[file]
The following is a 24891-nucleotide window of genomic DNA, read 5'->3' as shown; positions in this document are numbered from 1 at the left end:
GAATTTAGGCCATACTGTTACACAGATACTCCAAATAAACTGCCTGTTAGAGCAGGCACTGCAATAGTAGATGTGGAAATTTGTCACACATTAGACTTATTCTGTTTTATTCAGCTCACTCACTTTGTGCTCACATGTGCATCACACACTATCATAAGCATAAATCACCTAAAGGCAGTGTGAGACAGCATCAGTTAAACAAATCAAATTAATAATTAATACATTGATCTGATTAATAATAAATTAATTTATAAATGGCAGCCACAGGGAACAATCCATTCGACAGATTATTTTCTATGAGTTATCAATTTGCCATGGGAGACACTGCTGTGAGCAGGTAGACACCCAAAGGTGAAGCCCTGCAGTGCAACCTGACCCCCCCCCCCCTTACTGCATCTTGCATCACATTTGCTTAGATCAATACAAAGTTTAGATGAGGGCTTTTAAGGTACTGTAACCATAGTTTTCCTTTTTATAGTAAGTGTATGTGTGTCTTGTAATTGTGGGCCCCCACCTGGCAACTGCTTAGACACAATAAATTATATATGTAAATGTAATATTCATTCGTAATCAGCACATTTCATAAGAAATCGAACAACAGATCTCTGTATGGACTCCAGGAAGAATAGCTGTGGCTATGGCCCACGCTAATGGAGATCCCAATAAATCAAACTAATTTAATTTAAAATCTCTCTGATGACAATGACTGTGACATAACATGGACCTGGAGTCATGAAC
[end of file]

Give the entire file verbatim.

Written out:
The following is a 24891-nucleotide window of genomic DNA, read 5'->3' as shown; positions in this document are numbered from 1 at the left end:
GAATTTAGGCCATACTGTTACACAGATACTCCAAATAAACTGCCTGTTAGAGCAGGCACTGCAATAGTAGATGTGGAAATTTGTCACACATTAGACTTATTCTGTTTTATTCAGCTCACTCACTTTGTGCTCACATGTGCATCACACACTATCATAAGCATAAATCACCTAAAGGCAGTGTGAGACAGCATCAGTTAAACAAATCAAATTAATAATTAATACATTGATCTGATTAATAATAAATTAATTTATAAATGGCAGCCACAGGGAACAATCCATTCGACAGATTATTTTCTATGAGTTATCAATTTGCCATGGGAGACACTGCTGTGAGCAGGTAGACACCCAAAGGTGAAGCCCTGCAGTGCAACCTGACCCCCCCCCCCCTTACTGCATCTTGCATCACATTTGCTTAGATCAATACAAAGTTTAGATGAGGGCTTTTAAGGTACTGTAACCATAGTTTTCCTTTTTATAGTAAGTGTATGTGTGTCTTGTAATTGTGGGCCCCCACCTGGCAACTGCTTAGACACAATAAATTATATATGTAAATGTAATATTCATTCGTAATCAGCACATTTCATAAGAAATCGAACAACAGATCTCTGTATGGACTCCAGGAAGAATAGCTGTGGCTATGGCCCACGCTAATGGAGATCCCAATAAATCAAACTAATTTAATTTAAAATCTCTCTGATGACAATGACTGTGACATAACATGGACCTGGAGTCATGAAC